Your Guide to Common Masonry Materials

Matt Marandola
Written by Matt Marandola
Updated September 28, 2021
A country house with a green back yard
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These ten common masonry materials have a place in every household

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From brick to concrete, there are plenty of different masonry materials that find their way into our homes. It doesn’t matter if your home was built hundreds of years ago or if it was just finished up last week. Here are ten common masonry materials you’re likely to find in any home, along with info about how they’re used.

1. Brick

A worker’s hand installing brick at a construction site
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Brick has been a staple building material for centuries. And there’s a good reason the big bad wolf couldn’t blow down the house made of brick: Under ideal conditions, bricks can last upwards of 500 years. A brick and stone exterior is widely considered one of the most hassle-free material combos out there.

Brick is also commonly used for fireplaces and chimneys. So even if your house is made of concrete or wood, there’s still a chance the fiery red bricks found a way into your home.

2. Concrete and Concrete Blocks

A hand applying cement to a surface
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Concrete has been shaping our humble abodes since the times of the Romans. And for good reason: It’s one of the most durable materials out there. There’s a reason why you can still find many statues, coliseums, and iconic columns around to this day, despite being several thousand years old.

In modern times, you’re still going to find cement in just about every household. Concrete serves as the foundation for the majority of new homes built in America. There’s also a good chance you’ll find it on your driveway and sidewalk.

Stamped concrete patios offer elegant looks to backyard seating areas and are relatively easy to install.

If poured concrete isn’t your style, then you might still find use in concrete as concrete blocks. You can use it to landscape your yard by using it for fire pits, steps, or flowerbeds.

3. Granite

A granite countertop in a kitchen
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Granite has found its niche in the masonry world as a popular countertop material. It can also withstand spills and scratches better than many materials. Granite tiles are also a popular choice for bathrooms.

4. Natural Stones

Natural stone stairs in a home’s garden
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Natural stones, such as limestone and sandstone, make perfect edging and retaining walls. They add character, break up large sections of a single color, and of course, draw attention to all the hard work you’ve put into your landscaping.

5. Marble

A bathroom vanity with marble tiles on the wall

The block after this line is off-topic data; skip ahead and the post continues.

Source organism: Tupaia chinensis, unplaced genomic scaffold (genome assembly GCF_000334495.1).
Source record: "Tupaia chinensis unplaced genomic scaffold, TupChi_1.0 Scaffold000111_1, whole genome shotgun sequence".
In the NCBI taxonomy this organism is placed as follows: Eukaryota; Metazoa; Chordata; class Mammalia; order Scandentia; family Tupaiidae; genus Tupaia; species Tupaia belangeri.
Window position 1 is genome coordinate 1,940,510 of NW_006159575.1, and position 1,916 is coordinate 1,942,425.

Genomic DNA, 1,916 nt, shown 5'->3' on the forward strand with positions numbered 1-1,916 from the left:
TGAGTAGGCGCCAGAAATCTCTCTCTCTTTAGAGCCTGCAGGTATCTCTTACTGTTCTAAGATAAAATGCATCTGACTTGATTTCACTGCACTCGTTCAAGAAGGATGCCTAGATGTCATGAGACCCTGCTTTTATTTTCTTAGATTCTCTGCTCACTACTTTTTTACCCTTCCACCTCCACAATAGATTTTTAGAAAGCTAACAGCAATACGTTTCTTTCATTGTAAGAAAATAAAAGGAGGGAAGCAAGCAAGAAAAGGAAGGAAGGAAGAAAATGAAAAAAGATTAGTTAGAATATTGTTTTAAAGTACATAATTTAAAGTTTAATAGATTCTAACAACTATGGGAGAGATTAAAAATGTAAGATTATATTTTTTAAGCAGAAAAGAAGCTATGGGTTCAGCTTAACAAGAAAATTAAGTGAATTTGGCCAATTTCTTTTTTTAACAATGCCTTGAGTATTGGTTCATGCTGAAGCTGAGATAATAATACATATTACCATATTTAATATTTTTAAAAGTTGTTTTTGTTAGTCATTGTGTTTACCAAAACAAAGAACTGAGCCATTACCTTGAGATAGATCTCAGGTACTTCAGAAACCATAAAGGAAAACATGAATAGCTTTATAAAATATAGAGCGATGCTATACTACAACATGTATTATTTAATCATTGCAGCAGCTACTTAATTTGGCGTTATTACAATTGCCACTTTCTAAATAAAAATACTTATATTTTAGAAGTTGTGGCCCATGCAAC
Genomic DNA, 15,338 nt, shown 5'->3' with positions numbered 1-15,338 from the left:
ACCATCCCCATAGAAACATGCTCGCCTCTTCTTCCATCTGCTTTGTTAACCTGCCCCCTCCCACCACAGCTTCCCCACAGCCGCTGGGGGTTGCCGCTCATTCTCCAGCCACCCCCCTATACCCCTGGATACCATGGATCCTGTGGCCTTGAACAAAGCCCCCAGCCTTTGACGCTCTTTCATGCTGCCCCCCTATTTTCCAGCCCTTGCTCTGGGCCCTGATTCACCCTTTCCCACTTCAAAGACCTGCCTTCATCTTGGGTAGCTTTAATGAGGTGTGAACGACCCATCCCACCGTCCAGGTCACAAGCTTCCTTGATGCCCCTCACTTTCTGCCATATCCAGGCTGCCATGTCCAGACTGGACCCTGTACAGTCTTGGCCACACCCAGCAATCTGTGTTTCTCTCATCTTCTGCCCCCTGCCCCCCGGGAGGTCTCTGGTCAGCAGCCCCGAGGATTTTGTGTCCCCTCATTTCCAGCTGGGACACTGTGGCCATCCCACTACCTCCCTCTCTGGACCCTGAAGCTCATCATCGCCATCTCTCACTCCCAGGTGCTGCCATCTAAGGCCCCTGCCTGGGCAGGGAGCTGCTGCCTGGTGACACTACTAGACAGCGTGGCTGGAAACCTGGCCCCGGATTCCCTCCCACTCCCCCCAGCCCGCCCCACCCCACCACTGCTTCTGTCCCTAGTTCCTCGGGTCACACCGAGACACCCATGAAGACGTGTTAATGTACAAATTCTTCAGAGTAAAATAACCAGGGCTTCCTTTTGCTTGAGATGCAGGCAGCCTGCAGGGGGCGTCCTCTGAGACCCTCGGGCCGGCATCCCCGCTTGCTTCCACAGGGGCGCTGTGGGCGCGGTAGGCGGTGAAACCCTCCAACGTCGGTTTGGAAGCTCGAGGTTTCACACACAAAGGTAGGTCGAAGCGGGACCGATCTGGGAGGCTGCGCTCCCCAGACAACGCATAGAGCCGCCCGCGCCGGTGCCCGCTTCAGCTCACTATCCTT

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Marble has found a niche spot in the form of marble tiles. You can find marble tiles for flooring, bathroom tiles, and kitchen backsplashes. You’ll also occasionally find marble used for interior decoration in the form of statues or columns.

6. Glass Blocks

A shower with glass blocks for wall
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Glass blocks are typically used as accents in shower walls as a complement to the rest of the tile. They may also be frosted and used as windows in the bathroom so you can enjoy both natural light and privacy.

7. Stucco

Stucco exterior walls of a house
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This cement-based product is a thin layer that goes over the existing woodwork and masonry of your home. It can be easily painted. And unlike wood or brick, stucco can be molded and texturized. So if you wanted the brick look without being stuck with deep reds and browns, you could create a faux brick look with stucco.

8. Mortar

A worker’s hand applying mortar on a wall
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Mortar is the material that fits nicely in between bricks and cement blocks. If you’ve ever seen the old cartoons of characters laying bricks and slapping down a dark paste before putting the brick down, that’s the mortar.

9. Grout

A worker installing bathroom tiles and grout
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Grout is the final touch to patios, stone flooring, and bathroom tiles. Unlike mortar, grout tends to have a smoother finish and looks more like it flows naturally with the stones rather than holding them together. You can even dye the grout to add an extra layer of uniqueness to your designs.

10. Rebar

A worker reinforcing steel bars with wire
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While rebar isn’t a stone, it finds itself buried (literally) in the middle of many concrete projects, which makes it a common masonry material. These steel bars are used throughout masonry projects to help reinforce concrete so it holds up in high-traffic areas such as your driveway, patio, and foundation.

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